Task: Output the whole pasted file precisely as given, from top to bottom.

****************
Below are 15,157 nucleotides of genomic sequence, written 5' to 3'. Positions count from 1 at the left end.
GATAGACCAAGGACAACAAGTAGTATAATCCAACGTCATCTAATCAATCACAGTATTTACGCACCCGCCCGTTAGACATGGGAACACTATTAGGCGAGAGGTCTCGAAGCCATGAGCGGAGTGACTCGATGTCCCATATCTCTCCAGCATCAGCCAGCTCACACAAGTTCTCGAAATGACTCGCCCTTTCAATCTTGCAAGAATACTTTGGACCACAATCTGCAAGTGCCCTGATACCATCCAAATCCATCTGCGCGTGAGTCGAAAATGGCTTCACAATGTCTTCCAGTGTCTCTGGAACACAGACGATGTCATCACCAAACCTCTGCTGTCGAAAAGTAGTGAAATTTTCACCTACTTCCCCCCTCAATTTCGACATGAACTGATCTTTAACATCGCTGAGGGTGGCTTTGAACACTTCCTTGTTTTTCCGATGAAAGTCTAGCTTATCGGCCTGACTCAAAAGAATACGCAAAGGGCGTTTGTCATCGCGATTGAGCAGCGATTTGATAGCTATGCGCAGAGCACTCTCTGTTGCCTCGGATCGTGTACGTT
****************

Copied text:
Below are 15,157 nucleotides of genomic sequence, written 5' to 3'. Positions count from 1 at the left end.
GATAGACCAAGGACAACAAGTAGTATAATCCAACGTCATCTAATCAATCACAGTATTTACGCACCCGCCCGTTAGACATGGGAACACTATTAGGCGAGAGGTCTCGAAGCCATGAGCGGAGTGACTCGATGTCCCATATCTCTCCAGCATCAGCCAGCTCACACAAGTTCTCGAAATGACTCGCCCTTTCAATCTTGCAAGAATACTTTGGACCACAATCTGCAAGTGCCCTGATACCATCCAAATCCATCTGCGCGTGAGTCGAAAATGGCTTCACAATGTCTTCCAGTGTCTCTGGAACACAGACGATGTCATCACCAAACCTCTGCTGTCGAAAAGTAGTGAAATTTTCACCTACTTCCCCCCTCAATTTCGACATGAACTGATCTTTAACATCGCTGAGGGTGGCTTTGAACACTTCCTTGTTTTTCCGATGAAAGTCTAGCTTATCGGCCTGACTCAAAAGAATACGCAAAGGGCGTTTGTCATCGCGATTGAGCAGCGATTTGATAGCTATGCGCAGAGCACTCTCTGTTGCCTCGGATCGTGTACGTT